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IE9 is out the door, IE8 is on the rise, and IE6 is deemed gone by the internet.

What is the future of IE7? Should I continue to support it if I am launching a product in 6 months? I am afraid it will become obsolete.

EDIT: Short question, is IE7 out the door?

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My company still encounters a lot of clients who not only need IE7, they rely on it -- old WinXP systems are limited to it. The bad news is that it requires a lot of custom CSS; the good news is that conditional comments and/or Modernizr make these easy to include. –  Blazemonger Apr 16 '13 at 13:16
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migrated from stackoverflow.com Apr 9 '11 at 17:56

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8 Answers

IE7 is obviously going to become the new IE6; however, it's not entirely out the door yet.

Whether it makes sense for you to support it, will entirely depend on your user base and other factors. The answers given on this webmasters. Stack Exchange question: should I bother supporting IE6? essentially basically apply to any version.

I'm in charge of a number of sites with a mainstream end-user audience, and I'm seeing to it that every one of them remains usable in IE7. The pain of doing that is arguably much, much smaller than the hoops you had to jump through to support IE6.

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It depends who will be using your product.
Even if IE6 is ages old and the alpha geeks say it's dead, there are still people who are using it.
Same with IE7, except that it's probably used by more people than IE6.

So, if your product is only for alpha geeks, drop IE7 support.
If everyone should be able to use it, you probably should support IE7 (and dare I say it, maybe even IE6?)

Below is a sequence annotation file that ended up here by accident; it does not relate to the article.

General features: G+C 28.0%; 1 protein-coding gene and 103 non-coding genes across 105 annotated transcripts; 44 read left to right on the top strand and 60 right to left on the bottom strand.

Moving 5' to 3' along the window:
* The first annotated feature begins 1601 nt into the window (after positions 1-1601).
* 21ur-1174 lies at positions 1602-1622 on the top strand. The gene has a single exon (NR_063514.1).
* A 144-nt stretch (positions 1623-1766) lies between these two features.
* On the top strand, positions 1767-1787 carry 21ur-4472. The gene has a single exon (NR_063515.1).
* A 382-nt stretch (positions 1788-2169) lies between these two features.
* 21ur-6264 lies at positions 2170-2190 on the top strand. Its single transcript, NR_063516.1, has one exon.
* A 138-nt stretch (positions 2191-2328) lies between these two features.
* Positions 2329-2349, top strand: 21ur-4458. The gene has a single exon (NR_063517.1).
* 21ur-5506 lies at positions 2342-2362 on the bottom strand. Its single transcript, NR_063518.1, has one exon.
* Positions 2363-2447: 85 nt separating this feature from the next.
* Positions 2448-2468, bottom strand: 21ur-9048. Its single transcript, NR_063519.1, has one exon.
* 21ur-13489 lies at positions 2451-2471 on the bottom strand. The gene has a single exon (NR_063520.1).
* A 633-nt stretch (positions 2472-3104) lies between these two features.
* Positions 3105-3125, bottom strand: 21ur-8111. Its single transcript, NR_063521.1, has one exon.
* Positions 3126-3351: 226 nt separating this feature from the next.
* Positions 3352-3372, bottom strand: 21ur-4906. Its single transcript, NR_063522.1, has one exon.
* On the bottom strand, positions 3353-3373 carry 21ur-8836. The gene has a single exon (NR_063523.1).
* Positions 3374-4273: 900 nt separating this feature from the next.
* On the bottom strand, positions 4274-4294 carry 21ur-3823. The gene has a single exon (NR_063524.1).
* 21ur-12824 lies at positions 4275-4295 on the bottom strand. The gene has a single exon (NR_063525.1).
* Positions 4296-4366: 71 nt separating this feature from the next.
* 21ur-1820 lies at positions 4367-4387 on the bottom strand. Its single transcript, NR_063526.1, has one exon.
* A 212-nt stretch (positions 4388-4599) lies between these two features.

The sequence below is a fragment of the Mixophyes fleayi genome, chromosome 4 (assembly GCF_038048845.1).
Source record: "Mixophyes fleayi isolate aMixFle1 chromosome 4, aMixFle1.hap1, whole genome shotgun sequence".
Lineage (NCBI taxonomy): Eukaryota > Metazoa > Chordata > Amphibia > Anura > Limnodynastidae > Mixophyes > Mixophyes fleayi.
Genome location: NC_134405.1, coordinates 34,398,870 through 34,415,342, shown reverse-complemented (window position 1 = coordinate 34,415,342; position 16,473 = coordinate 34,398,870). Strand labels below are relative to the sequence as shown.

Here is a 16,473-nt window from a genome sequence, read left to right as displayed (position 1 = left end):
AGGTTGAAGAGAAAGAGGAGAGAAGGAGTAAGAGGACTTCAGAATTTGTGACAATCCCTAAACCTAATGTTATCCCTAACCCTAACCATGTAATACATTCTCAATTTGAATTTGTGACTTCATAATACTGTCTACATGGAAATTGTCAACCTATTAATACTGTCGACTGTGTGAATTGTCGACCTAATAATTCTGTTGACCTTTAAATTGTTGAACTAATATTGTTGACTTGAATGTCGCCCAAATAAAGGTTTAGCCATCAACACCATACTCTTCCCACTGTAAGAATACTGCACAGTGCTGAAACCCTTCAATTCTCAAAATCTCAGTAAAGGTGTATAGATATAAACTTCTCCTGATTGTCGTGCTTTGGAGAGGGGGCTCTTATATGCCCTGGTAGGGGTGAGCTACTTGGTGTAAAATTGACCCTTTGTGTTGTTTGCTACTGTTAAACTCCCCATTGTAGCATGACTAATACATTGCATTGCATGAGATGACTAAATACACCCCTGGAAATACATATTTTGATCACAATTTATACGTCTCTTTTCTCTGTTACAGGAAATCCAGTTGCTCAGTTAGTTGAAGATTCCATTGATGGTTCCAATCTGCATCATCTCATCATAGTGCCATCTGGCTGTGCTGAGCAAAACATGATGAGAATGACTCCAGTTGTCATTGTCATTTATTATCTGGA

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Force Chrome Frame for IE with conditional statements. When the web breaks for enough for IE 7 users then they will upgrade and not until then. Remember the Ai, the three-toed Sloth of the Bradypus family, that is your IE7 user. Our Google Analytics showed 7% IE7 usage until Chrome Frame, now its 2%. There's no telling some people. Also, segment your data by geography. If users outside the US are important to you (not many people from Belarus are coming into the Alabama store with a coupon code), then you will lose many options. IE6 and IE7 usage is much higher outside the US. It comes down to common sense: If you are selling products online to the whole world then you have to cater to browsers that are a pain. Deal with it (and charge for it). There is a company in Australia that is charging an IE7 tax! Power to the People Brother! Peace!

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A fine philosophy as long as you're not trying to sell your users anything. As soon as they have to choose between spending time on your site and using a competitor who supports their current browser, though, they'll switch to the competitor. The question you must ask yourself is: Is the loss of those customers less than the cost of accommodating them? –  Blazemonger Apr 16 '13 at 13:30